Disney is not the corporation that created hero worship; the ancient Greeks were lauding the feats of Achilles and Hercules millennia before the invention of moving pictures. Nor did Disney create princess envy; the King Arthur legends incorporated their fair share in Guinevere, as did the Brothers Grimm and Charles Perrault. But Disney's versions of classic fairy tales (and more recent original stories) permeated the culture in an unprecedented way, tying merchandising into the stories in a way that allows wide-eyed children to glom onto and become the characters.

Is it any wonder that so many of us have body issues, or feel "sub-standard" when faced with animated characterizations?

A few years ago, Bitch, Ph.D. wrote about her young son watching Disney's Peter Pan and how to strike a balance between an entertaining and classic children's story, with what we now understand about the entrenched racism in the story. Disney itself struggles with some of these depictions, trying to figure out how to make its catalogue of movies fully available to a nostalgia-hungry collector-culture without subjecting itself to a boycott and other bad press by mass-marketing something that was seen as "harmless" at the time, but now highlights offensive stereotypes and derogatory views of other cultures and races. Sometimes.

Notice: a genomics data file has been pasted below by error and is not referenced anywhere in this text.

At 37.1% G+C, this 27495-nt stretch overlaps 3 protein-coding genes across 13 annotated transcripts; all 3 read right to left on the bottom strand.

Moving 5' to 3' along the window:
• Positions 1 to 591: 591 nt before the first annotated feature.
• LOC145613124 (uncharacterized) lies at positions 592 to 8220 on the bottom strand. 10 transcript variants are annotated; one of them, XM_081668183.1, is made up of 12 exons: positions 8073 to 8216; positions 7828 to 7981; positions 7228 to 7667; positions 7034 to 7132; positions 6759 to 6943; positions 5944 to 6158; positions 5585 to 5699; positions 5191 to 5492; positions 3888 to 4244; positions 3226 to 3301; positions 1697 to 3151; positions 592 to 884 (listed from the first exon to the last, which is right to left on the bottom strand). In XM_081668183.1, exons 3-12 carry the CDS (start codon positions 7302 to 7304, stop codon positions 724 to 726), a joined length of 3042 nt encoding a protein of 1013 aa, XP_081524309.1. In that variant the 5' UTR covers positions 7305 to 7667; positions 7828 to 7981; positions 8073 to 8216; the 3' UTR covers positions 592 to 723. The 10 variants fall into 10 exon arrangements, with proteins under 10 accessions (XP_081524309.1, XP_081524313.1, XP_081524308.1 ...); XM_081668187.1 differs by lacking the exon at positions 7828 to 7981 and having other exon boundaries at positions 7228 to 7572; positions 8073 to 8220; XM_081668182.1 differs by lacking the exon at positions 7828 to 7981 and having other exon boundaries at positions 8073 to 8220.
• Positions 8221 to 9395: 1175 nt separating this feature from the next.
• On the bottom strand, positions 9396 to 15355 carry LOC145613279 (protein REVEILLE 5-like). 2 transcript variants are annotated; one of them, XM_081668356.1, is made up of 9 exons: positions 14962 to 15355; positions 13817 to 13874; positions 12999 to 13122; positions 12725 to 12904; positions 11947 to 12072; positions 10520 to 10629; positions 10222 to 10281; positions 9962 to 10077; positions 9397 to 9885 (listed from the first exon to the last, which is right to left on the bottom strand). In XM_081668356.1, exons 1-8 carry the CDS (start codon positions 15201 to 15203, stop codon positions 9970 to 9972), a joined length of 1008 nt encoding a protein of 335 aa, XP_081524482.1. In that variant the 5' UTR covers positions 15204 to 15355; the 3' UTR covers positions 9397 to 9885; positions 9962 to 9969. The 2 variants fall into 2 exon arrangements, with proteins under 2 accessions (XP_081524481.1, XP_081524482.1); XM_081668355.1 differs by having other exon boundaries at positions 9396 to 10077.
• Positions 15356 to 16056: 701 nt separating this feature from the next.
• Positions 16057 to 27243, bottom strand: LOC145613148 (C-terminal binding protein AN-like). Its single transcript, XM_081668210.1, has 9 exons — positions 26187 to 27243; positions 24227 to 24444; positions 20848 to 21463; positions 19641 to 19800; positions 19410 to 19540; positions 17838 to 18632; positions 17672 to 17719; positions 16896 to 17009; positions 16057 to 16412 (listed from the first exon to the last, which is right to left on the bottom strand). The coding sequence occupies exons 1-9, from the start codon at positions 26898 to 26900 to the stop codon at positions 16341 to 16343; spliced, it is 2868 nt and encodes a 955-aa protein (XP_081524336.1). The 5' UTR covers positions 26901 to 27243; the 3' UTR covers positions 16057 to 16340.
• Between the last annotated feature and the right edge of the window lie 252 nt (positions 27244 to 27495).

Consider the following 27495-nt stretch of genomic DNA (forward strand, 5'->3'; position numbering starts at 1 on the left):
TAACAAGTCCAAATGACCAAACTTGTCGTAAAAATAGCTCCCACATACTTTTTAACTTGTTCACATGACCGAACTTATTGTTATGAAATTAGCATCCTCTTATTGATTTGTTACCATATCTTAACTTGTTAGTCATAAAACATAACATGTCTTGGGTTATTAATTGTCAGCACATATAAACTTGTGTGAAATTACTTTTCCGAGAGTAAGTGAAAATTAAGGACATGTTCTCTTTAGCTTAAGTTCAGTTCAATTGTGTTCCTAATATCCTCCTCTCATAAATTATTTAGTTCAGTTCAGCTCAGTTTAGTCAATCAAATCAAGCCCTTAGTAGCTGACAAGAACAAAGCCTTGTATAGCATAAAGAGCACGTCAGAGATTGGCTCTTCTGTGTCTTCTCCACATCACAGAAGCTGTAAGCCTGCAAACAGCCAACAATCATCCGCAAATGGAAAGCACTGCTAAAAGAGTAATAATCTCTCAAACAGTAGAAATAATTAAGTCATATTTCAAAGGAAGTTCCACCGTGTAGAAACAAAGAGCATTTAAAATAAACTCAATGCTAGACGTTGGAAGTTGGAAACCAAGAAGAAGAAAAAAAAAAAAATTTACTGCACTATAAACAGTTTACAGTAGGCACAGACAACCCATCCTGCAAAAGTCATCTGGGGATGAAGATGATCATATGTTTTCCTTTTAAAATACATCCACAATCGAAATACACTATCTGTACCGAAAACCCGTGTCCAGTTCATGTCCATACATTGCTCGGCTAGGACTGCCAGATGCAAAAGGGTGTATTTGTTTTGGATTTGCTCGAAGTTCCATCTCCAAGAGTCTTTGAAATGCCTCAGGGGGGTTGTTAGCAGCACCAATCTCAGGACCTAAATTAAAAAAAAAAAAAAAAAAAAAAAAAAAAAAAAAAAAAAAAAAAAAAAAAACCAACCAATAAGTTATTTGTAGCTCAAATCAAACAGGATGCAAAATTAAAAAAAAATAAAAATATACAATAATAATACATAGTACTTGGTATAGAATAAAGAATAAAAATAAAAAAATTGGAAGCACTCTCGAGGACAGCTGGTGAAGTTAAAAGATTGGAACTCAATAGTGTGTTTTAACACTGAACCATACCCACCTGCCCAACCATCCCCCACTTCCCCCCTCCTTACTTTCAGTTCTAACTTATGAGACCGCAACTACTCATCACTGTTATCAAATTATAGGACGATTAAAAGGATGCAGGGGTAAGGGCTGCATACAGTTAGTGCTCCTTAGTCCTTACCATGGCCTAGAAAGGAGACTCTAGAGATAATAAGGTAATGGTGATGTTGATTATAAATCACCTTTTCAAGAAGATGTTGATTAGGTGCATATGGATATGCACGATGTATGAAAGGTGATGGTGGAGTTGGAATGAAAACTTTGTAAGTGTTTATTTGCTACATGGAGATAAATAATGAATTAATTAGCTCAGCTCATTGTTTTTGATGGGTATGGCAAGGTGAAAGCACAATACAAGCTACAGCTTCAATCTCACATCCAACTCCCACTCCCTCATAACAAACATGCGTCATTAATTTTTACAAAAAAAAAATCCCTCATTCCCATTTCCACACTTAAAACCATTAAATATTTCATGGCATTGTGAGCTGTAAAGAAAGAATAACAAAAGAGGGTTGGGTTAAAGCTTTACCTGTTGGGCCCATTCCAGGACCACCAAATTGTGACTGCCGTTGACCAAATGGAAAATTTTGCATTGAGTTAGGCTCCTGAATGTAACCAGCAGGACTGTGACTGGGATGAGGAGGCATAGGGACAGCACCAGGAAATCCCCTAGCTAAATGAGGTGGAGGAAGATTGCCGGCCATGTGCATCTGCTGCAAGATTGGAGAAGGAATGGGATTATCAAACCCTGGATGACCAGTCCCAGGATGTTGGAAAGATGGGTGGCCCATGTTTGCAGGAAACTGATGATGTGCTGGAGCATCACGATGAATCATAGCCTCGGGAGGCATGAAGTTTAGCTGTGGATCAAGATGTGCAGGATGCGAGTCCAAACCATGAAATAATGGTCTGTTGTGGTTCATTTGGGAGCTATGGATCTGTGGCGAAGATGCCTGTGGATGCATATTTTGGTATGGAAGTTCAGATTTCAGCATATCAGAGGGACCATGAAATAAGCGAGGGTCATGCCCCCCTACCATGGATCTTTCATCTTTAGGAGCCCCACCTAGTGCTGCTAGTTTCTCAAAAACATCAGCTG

At what point will we realize that the same applies to depictions of gender and what makes a "real man" or a "good woman"? Shouldn't we be sitting down with our children and explaining to them how, at one time people thought women needed to be "rescued" by men, and that we had to work to embody certain values and ideals so men would want to fight for and choose us? But guys, does it make you feel inadequate to think that you have to measure up to a genteel and buff cartoon for a woman to consider wanting to be rescued by you? I realize that this is an inherently heterosexist line of thinking; Disney's lack of homosexual normalizing is another post for another day.

16 August 2008

Vigilante justice, internet-style

My favourite thing about this article, is how the internet community totally violated the thief's right to privacy in their attempt to rain justice down on him. Things that actual cops and judges can't do just get opened up in the new frontier of cyberspace. It allows for a whole new kind of public humiliation (akin to cyber-bullying).